This is sound advice for how to perform kegels, but only for people with very specific conditions, such as those who have had their prostate removed. For most normal men who just want to improve their sexual health, this advice can lead to disaster without some essential extra information.

For most men, a kegel routine includes squeezing to find the muscles and then repeatedly flexing and contracting them until they feel tired. Like the Mayo Clinic says, you can hold it for three seconds, ten times a day. That’s thirty seconds a day that your pelvic floor is held in a screaming corkscrew of sustained contraction. Here’s the problem with that (there are two).

The first problem is that you have to give muscles time to relax. But again, the pelvic floor doesn’t relax like normal muscles do – it has to remain contracted to protect our pant seats and orgasms. Without consciously relaxing the pelvic floor, kegels can increase tension down there without building any strength. This is where the second problem comes in.

Many sites like the Mayo Clinic and even many doctors don’t understand the difference between a tight pelvic floor and a strong one. Pelvic anatomy and health is relatively new because humans didn’t have nearly as many problems with it in the past. Why not?

The pelvic floor muscles are all connected to the muscles in your back and legs like your hamstrings and adductors and hip flexors (oh my). The more civilized we are, the more we sit. And the more we sit, the more those muscles shorten and become restricted. This creates more tension that gets loaded onto our pelvic floors.

So what do we do? We kegel, kegel, kegel. Three seconds, ten times a day, maybe even more because we want results. A results-driven mindset makes kegels dangerous. Lacking the knowledge of how to relax those muscles can cause kegels to do more harm to many men (and women) than good. They achieve the opposite of the results they wanted.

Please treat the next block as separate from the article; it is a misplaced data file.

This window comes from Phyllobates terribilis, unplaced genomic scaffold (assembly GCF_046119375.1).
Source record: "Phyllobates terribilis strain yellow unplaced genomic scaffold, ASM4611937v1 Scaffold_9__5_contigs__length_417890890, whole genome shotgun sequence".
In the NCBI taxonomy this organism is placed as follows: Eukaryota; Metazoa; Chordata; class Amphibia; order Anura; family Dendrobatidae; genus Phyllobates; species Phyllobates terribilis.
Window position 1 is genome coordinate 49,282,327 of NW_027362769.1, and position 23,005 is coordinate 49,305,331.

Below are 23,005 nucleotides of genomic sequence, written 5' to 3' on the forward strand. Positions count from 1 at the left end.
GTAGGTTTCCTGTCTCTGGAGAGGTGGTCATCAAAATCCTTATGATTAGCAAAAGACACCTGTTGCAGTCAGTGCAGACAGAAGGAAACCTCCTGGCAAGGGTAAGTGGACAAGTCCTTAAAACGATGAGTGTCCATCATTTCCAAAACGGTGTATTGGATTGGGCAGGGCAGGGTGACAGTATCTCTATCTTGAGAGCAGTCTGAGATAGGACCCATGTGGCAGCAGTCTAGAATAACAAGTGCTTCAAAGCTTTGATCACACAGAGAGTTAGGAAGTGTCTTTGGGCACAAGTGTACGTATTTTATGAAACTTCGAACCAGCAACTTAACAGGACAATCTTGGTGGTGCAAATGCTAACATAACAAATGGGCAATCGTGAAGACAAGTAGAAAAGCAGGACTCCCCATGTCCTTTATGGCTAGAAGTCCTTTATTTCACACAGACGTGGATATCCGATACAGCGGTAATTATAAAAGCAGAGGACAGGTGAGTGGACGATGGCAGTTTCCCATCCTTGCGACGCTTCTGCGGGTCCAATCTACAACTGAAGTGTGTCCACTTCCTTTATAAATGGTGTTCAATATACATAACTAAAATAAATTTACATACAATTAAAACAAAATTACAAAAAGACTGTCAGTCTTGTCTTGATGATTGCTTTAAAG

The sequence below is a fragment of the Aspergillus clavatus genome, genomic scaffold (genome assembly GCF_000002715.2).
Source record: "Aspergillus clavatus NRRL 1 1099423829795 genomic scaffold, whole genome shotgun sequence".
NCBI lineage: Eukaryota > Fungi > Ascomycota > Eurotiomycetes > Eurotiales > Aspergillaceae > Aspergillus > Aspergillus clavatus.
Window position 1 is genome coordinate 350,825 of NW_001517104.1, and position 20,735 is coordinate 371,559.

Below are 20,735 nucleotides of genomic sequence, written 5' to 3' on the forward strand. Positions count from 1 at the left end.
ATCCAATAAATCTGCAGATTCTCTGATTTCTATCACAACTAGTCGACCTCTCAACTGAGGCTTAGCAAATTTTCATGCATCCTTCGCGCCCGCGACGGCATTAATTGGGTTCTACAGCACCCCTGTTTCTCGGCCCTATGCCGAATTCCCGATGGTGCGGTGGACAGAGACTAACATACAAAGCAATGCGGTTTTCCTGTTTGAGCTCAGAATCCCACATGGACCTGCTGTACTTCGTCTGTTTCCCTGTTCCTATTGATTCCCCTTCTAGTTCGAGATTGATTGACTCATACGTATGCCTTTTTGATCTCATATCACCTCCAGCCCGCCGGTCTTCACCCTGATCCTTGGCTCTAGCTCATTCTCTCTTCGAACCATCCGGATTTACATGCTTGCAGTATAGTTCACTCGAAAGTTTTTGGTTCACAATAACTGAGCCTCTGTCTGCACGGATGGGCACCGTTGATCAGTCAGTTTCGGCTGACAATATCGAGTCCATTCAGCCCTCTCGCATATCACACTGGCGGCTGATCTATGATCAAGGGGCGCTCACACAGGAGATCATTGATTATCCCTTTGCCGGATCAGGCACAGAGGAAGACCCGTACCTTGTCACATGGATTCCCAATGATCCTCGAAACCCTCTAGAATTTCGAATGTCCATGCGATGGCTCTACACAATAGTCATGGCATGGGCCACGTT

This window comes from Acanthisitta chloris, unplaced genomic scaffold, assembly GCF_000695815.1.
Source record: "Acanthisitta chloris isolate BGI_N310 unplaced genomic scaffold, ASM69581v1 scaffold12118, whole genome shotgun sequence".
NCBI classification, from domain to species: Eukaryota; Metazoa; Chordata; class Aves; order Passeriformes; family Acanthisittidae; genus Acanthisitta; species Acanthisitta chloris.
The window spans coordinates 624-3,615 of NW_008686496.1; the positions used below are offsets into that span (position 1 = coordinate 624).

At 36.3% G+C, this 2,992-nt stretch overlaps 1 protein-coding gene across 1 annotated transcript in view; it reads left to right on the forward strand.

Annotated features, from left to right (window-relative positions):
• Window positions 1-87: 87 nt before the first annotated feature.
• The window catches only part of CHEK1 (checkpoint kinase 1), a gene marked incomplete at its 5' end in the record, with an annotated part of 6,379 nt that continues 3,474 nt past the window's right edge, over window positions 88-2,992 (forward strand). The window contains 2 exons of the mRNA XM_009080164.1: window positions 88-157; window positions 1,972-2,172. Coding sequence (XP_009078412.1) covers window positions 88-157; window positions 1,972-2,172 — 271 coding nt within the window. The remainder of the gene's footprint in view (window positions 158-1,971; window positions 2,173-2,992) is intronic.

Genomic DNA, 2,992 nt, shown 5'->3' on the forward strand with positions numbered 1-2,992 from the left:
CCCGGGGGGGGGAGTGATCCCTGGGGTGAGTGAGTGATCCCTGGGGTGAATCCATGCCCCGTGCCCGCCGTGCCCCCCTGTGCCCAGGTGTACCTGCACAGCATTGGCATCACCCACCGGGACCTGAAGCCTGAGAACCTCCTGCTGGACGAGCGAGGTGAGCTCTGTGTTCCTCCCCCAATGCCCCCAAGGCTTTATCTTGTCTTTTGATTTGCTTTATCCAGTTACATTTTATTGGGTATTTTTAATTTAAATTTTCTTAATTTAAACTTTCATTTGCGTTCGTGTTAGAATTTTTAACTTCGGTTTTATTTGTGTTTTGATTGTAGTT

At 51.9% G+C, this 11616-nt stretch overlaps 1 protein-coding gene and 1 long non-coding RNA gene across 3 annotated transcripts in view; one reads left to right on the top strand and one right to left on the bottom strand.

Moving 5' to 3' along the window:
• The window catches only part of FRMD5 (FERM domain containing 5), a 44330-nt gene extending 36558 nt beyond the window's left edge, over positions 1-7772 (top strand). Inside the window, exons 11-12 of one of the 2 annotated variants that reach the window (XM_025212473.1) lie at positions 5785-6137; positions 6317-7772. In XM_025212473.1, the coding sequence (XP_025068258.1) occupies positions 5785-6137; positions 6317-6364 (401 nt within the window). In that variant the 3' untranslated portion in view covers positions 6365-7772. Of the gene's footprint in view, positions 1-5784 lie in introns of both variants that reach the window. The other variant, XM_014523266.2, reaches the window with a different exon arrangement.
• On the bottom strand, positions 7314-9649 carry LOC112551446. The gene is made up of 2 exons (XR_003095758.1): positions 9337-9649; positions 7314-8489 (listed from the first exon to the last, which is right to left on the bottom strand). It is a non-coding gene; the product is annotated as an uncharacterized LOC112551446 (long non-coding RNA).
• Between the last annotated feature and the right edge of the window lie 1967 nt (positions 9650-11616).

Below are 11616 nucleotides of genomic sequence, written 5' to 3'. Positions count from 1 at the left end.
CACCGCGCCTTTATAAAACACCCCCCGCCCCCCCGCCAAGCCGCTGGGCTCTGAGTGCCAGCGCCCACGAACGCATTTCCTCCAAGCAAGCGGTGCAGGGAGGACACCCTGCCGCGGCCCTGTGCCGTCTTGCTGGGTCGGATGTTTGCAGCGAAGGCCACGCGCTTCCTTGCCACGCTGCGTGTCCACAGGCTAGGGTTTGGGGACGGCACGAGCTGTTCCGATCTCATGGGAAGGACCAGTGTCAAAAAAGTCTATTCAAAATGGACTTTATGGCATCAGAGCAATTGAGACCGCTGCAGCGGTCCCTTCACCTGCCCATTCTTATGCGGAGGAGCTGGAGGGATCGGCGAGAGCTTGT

Beyond Kegels: How to REALLY Work Out Your Sex Muscles

If all you do is contract muscles that are already contracted by nature, you can cause them to develop tension, to become shorter, or even to go into spasm. This will lead to more difficulty maintaining erections, less pleasure, and less control. In the pursuit of sexual health, many men give themselves sexual hindrances. And they may not even know they’re doing it.

The truth about kegels is that most of us don’t have pelvic floors that are too relaxed or weak unless we’re very old, have continence issues, or have had our prostate removed. Most men need a pelvic floor that’s stronger, but all they’re doing is making it tighter. Which leads to weakness, dysfunction, and even pain.

Here’s what to do instead.

After you’ve figured out which muscles are the pelvic floor, deeply breathe into your belly. This will make the muscles “push” out and down, sort of like passing gas. Don’t push too hard. Especially if you do a few kegels during the day, which is okay if you don’t overdo them, this is how you can help those muscles relax. 

Perform this breath in a squat as well. Proper squats reinforce the muscles that give your pelvic floor its strength, especially the glutes. They’re your best friend if you want to work out your sex muscles for better performance in bed.

Realize that the pelvic floor is connected directly to nervous system functions, which is a fancy way of saying that it tightens automatically when you’re stressed and can be consciously controlled when you’re relaxed. You know how a dog pulls its tail between its legs? That’s what you’re doing for most of the day and it makes you weaker down there.

To undo this pattern, seek help for your stress issues, especially related to sex. Talk with your partner about your misgivings and give yourself some slack. Many men have the world on their shoulders when it comes to their partner’s pleasure. But the odds are that your partner is much more understanding about it than you are with yourself.

The Takeaway for Men Looking to Improve Their Overall Sexual Health

For many men, sexual health is a problem they want to “fix.” Results-driven thinking leads them to research blogs and even reputable medical sites with a goal in mind. With incomplete information, they begin squeezing the living hell from their pelvic floors, praying that it will make their erections stronger. They may achieve the opposite.

For these muscles, tight means weak and relaxed means strong. Imagine a hinge that’s screwed in so tight it looks like it’s about to break and approaching the problem by finding new ways to make it even tighter. All the sitting, stressing, and clenching you do literally holds these muscles back from their true potential.

Letting go of that tension, breathing deeply, and doing squats can give you the strength you need. Resisting the urge to power through spasms of delicate muscles in the hopes of more stamina in bed will be the best “kegel” you’ve ever done.